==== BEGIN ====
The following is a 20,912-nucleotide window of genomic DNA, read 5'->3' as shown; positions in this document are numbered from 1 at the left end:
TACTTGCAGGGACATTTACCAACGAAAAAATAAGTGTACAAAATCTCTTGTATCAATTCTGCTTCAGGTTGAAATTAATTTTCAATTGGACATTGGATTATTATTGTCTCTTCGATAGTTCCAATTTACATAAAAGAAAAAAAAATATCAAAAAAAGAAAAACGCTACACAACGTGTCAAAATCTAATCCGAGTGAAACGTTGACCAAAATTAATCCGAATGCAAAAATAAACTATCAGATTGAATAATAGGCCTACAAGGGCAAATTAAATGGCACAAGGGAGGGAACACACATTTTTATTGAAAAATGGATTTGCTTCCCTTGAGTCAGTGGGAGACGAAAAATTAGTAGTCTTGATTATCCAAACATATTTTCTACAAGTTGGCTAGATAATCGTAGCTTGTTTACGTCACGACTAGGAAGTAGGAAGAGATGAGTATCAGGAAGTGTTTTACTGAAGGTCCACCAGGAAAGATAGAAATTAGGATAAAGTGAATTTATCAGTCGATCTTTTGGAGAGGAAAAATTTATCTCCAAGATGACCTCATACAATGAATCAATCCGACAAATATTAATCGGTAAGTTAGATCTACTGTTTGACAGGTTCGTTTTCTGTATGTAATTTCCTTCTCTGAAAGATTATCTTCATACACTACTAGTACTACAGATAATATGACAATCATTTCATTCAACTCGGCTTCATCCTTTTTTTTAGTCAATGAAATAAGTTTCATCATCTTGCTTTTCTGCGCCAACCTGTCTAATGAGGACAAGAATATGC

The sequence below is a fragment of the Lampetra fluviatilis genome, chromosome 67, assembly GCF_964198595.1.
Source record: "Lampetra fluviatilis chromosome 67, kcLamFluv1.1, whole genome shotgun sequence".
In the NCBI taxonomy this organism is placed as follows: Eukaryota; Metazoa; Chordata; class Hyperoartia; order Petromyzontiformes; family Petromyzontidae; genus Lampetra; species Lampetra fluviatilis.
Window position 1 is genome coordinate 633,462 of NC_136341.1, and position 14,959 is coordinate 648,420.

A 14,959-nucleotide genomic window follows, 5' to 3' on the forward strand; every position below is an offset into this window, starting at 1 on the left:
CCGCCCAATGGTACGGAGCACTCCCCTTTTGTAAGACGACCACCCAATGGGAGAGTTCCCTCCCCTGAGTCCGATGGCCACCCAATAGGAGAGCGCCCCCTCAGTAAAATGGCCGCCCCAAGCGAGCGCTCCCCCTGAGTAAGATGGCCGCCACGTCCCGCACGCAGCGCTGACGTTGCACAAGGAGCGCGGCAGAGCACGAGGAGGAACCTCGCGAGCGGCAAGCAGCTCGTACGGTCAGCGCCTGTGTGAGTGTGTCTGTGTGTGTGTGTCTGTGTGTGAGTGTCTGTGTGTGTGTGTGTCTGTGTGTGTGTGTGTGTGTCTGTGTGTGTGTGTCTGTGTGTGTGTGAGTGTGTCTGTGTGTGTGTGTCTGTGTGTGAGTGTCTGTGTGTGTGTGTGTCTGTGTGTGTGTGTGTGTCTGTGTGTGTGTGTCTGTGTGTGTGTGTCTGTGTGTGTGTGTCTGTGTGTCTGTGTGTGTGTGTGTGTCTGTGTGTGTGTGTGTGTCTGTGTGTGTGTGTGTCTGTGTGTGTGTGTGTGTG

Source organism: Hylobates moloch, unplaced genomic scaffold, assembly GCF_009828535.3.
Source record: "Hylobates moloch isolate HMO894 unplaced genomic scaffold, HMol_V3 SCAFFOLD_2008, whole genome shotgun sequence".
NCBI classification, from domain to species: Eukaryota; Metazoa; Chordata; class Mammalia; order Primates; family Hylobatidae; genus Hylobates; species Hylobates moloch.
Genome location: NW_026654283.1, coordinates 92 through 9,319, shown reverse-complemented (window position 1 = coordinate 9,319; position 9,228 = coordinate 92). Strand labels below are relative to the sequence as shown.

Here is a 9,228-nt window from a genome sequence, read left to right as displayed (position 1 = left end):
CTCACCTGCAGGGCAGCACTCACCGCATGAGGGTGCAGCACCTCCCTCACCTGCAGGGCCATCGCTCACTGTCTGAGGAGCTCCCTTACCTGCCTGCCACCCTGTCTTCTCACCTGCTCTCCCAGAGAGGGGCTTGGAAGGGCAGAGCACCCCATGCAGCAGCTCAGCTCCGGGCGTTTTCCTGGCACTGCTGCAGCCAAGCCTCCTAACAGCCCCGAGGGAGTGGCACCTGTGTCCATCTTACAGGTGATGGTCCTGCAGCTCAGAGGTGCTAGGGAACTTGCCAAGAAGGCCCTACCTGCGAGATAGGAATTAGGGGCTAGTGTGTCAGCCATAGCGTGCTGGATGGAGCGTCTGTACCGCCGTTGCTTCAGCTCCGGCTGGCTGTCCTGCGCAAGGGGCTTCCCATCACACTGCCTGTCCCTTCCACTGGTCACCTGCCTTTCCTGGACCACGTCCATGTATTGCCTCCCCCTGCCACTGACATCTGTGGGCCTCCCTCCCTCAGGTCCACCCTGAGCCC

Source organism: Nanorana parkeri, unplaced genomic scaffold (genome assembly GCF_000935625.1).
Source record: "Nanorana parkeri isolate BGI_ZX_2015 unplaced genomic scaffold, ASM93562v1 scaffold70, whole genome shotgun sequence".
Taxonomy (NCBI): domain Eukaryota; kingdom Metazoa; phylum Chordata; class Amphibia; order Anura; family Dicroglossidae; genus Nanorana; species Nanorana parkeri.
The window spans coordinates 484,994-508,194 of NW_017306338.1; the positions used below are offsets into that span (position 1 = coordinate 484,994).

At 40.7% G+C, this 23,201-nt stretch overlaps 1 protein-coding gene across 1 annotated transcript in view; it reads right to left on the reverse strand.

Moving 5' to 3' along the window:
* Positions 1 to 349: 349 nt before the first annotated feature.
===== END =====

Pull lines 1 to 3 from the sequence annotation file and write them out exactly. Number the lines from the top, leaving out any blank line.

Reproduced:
The following is a 20,912-nucleotide window of genomic DNA, read 5'->3' as shown; positions in this document are numbered from 1 at the left end:
TACTTGCAGGGACATTTACCAACGAAAAAATAAGTGTACAAAATCTCTTGTATCAATTCTGCTTCAGGTTGAAATTAATTTTCAATTGGACATTGGATTATTATTGTCTCTTCGATAGTTCCAATTTACATAAAAGAAAAAAAAATATCAAAAAAAGAAAAACGCTACACAACGTGTCAAAATCTAATCCGAGTGAAACGTTGACCAAAATTAATCCGAATGCAAAAATAAACTATCAGATTGAATAATAGGCCTACAAGGGCAAATTAAATGGCACAAGGGAGGGAACACACATTTTTATTGAAAAATGGATTTGCTTCCCTTGAGTCAGTGGGAGACGAAAAATTAGTAGTCTTGATTATCCAAACATATTTTCTACAAGTTGGCTAGATAATCGTAGCTTGTTTACGTCACGACTAGGAAGTAGGAAGAGATGAGTATCAGGAAGTGTTTTACTGAAGGTCCACCAGGAAAGATAGAAATTAGGATAAAGTGAATTTATCAGTCGATCTTTTGGAGAGGAAAAATTTATCTCCAAGATGACCTCATACAATGAATCAATCCGACAAATATTAATCGGTAAGTTAGATCTACTGTTTGACAGGTTCGTTTTCTGTATGTAATTTCCTTCTCTGAAAGATTATCTTCATACACTACTAGTACTACAGATAATATGACAATCATTTCATTCAACTCGGCTTCATCCTTTTTTTTAGTCAATGAAATAAGTTTCATCATCTTGCTTTTCTGCGCCAACCTGTCTAATGAGGACAAGAATATGC

The sequence below is a fragment of the Lampetra fluviatilis genome, chromosome 67, assembly GCF_964198595.1.